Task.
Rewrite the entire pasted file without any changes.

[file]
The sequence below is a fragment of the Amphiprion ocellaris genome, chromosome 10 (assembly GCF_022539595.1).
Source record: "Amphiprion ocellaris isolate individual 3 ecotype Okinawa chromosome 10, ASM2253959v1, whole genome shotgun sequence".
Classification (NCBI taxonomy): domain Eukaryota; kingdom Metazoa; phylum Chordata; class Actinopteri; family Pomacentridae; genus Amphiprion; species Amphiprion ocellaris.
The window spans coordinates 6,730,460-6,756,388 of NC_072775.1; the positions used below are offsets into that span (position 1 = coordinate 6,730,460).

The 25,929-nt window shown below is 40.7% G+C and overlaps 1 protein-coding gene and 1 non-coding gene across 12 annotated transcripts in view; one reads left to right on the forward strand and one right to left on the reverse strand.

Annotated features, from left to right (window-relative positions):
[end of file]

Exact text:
The sequence below is a fragment of the Amphiprion ocellaris genome, chromosome 10 (assembly GCF_022539595.1).
Source record: "Amphiprion ocellaris isolate individual 3 ecotype Okinawa chromosome 10, ASM2253959v1, whole genome shotgun sequence".
Classification (NCBI taxonomy): domain Eukaryota; kingdom Metazoa; phylum Chordata; class Actinopteri; family Pomacentridae; genus Amphiprion; species Amphiprion ocellaris.
The window spans coordinates 6,730,460-6,756,388 of NC_072775.1; the positions used below are offsets into that span (position 1 = coordinate 6,730,460).

The 25,929-nt window shown below is 40.7% G+C and overlaps 1 protein-coding gene and 1 non-coding gene across 12 annotated transcripts in view; one reads left to right on the forward strand and one right to left on the reverse strand.

Annotated features, from left to right (window-relative positions):